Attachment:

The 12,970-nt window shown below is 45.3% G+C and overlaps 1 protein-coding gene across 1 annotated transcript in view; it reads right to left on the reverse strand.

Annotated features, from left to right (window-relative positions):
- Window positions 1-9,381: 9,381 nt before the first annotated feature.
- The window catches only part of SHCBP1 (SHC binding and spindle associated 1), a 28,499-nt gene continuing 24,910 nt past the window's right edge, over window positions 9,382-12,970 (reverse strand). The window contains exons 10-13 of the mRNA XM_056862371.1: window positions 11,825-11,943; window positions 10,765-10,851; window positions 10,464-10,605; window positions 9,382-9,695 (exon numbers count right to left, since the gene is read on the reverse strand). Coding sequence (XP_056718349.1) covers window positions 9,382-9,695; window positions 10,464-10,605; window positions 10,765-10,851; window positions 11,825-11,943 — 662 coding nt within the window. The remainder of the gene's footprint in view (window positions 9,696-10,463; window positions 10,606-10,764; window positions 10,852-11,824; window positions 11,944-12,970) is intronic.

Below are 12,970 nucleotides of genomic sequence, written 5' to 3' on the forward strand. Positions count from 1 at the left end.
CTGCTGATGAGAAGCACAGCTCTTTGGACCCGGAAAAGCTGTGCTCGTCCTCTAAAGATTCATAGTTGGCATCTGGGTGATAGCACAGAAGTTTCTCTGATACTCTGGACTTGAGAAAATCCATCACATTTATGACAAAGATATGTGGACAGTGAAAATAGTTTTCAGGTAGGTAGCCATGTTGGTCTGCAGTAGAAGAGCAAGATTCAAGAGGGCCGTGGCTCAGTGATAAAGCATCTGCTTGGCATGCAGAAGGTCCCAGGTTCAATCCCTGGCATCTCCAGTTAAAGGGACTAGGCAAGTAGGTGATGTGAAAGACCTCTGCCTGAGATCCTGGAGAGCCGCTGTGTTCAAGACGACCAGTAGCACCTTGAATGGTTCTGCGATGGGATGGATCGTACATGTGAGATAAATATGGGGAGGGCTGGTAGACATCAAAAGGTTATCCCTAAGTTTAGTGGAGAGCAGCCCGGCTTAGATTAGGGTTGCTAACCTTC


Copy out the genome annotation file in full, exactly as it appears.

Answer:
The 12,970-nt window shown below is 45.3% G+C and overlaps 1 protein-coding gene across 1 annotated transcript in view; it reads right to left on the reverse strand.

Annotated features, from left to right (window-relative positions):
- Window positions 1-9,381: 9,381 nt before the first annotated feature.
- The window catches only part of SHCBP1 (SHC binding and spindle associated 1), a 28,499-nt gene continuing 24,910 nt past the window's right edge, over window positions 9,382-12,970 (reverse strand). The window contains exons 10-13 of the mRNA XM_056862371.1: window positions 11,825-11,943; window positions 10,765-10,851; window positions 10,464-10,605; window positions 9,382-9,695 (exon numbers count right to left, since the gene is read on the reverse strand). Coding sequence (XP_056718349.1) covers window positions 9,382-9,695; window positions 10,464-10,605; window positions 10,765-10,851; window positions 11,825-11,943 — 662 coding nt within the window. The remainder of the gene's footprint in view (window positions 9,696-10,463; window positions 10,606-10,764; window positions 10,852-11,824; window positions 11,944-12,970) is intronic.

Below are 12,970 nucleotides of genomic sequence, written 5' to 3' on the forward strand. Positions count from 1 at the left end.
CTGCTGATGAGAAGCACAGCTCTTTGGACCCGGAAAAGCTGTGCTCGTCCTCTAAAGATTCATAGTTGGCATCTGGGTGATAGCACAGAAGTTTCTCTGATACTCTGGACTTGAGAAAATCCATCACATTTATGACAAAGATATGTGGACAGTGAAAATAGTTTTCAGGTAGGTAGCCATGTTGGTCTGCAGTAGAAGAGCAAGATTCAAGAGGGCCGTGGCTCAGTGATAAAGCATCTGCTTGGCATGCAGAAGGTCCCAGGTTCAATCCCTGGCATCTCCAGTTAAAGGGACTAGGCAAGTAGGTGATGTGAAAGACCTCTGCCTGAGATCCTGGAGAGCCGCTGTGTTCAAGACGACCAGTAGCACCTTGAATGGTTCTGCGATGGGATGGATCGTACATGTGAGATAAATATGGGGAGGGCTGGTAGACATCAAAAGGTTATCCCTAAGTTTAGTGGAGAGCAGCCCGGCTTAGATTAGGGTTGCTAACCTTC